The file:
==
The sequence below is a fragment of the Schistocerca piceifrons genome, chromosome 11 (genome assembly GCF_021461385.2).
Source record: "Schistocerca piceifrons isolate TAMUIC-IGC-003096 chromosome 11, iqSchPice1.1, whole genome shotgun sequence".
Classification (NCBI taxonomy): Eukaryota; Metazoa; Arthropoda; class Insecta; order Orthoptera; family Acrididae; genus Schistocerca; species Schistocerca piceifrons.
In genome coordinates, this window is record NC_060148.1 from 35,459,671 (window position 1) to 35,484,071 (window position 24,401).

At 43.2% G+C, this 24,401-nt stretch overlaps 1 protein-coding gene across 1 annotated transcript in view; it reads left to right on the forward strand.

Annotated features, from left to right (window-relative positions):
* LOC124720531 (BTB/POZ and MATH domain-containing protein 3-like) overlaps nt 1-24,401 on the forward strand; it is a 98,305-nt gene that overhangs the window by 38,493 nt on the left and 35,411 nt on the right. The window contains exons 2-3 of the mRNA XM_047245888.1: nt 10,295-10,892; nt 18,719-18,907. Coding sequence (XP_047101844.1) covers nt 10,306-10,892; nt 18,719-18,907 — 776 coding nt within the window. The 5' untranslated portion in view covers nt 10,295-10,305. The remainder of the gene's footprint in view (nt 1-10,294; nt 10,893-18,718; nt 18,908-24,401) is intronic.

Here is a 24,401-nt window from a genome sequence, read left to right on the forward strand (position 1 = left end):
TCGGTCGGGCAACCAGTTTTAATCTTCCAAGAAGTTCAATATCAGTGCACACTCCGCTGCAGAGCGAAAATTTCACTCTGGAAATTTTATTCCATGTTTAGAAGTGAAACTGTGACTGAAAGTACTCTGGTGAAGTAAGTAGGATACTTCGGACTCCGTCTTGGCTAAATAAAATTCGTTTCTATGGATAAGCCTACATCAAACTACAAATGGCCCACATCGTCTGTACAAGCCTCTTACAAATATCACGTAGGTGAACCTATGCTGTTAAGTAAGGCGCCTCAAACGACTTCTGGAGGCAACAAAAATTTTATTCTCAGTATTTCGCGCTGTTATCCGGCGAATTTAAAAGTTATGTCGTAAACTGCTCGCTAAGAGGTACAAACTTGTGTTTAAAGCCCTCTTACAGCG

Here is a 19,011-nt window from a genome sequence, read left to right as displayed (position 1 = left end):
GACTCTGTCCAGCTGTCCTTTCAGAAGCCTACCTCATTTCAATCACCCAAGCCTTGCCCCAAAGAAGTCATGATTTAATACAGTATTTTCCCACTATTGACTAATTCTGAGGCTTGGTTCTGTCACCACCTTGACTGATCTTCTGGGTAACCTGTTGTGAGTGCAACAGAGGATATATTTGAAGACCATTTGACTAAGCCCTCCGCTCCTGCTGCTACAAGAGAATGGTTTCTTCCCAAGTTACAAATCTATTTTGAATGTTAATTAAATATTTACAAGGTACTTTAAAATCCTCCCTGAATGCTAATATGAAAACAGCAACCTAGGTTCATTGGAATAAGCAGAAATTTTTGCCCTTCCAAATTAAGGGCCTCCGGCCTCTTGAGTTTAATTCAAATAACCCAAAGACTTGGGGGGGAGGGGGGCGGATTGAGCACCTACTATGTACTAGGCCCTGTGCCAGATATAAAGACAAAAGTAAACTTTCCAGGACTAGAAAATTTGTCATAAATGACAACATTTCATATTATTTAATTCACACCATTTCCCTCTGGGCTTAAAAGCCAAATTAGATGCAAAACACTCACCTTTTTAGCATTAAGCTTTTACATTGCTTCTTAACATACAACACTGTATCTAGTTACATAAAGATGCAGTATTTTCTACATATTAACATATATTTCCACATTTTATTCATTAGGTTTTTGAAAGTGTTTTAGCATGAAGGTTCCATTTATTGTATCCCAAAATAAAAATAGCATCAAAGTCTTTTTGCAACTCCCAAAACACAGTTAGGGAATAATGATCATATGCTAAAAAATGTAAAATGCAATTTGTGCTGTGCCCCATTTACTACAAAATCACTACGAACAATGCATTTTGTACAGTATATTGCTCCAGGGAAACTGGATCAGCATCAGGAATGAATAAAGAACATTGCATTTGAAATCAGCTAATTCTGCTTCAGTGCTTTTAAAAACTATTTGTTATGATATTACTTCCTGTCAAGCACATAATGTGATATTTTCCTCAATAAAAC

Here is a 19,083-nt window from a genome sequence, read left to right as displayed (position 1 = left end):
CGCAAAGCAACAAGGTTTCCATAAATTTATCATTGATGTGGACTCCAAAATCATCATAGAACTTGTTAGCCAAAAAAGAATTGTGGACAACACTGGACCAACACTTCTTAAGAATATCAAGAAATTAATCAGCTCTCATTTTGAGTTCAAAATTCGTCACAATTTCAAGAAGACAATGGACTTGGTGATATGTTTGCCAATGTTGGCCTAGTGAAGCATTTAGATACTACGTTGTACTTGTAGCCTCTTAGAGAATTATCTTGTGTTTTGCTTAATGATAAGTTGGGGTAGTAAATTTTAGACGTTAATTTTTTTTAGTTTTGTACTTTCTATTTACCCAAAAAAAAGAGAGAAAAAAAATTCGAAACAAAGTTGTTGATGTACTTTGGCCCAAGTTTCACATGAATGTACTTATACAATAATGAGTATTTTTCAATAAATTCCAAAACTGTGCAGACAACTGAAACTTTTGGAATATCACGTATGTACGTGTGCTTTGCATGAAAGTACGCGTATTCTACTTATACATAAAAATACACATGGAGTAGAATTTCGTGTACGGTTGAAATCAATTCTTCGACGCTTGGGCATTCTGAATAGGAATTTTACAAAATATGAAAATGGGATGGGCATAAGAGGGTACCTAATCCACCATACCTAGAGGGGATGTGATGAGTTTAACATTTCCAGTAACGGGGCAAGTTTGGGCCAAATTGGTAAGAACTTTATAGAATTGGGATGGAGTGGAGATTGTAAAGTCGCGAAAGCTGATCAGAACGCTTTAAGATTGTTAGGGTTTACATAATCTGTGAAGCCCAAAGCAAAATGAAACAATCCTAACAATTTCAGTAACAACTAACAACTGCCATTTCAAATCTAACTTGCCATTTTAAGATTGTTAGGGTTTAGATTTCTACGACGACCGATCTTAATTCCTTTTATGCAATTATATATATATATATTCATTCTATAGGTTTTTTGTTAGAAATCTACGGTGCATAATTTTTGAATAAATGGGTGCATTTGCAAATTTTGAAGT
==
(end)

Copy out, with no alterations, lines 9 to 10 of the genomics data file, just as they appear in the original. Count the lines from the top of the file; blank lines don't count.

TCGGTCGGGCAACCAGTTTTAATCTTCCAAGAAGTTCAATATCAGTGCACACTCCGCTGCAGAGCGAAAATTTCACTCTGGAAATTTTATTCCATGTTTAGAAGTGAAACTGTGACTGAAAGTACTCTGGTGAAGTAAGTAGGATACTTCGGACTCCGTCTTGGCTAAATAAAATTCGTTTCTATGGATAAGCCTACATCAAACTACAAATGGCCCACATCGTCTGTACAAGCCTCTTACAAATATCACGTAGGTGAACCTATGCTGTTAAGTAAGGCGCCTCAAACGACTTCTGGAGGCAACAAAAATTTTATTCTCAGTATTTCGCGCTGTTATCCGGCGAATTTAAAAGTTATGTCGTAAACTGCTCGCTAAGAGGTACAAACTTGTGTTTAAAGCCCTCTTACAGCG

Here is a 19,011-nt window from a genome sequence, read left to right as displayed (position 1 = left end):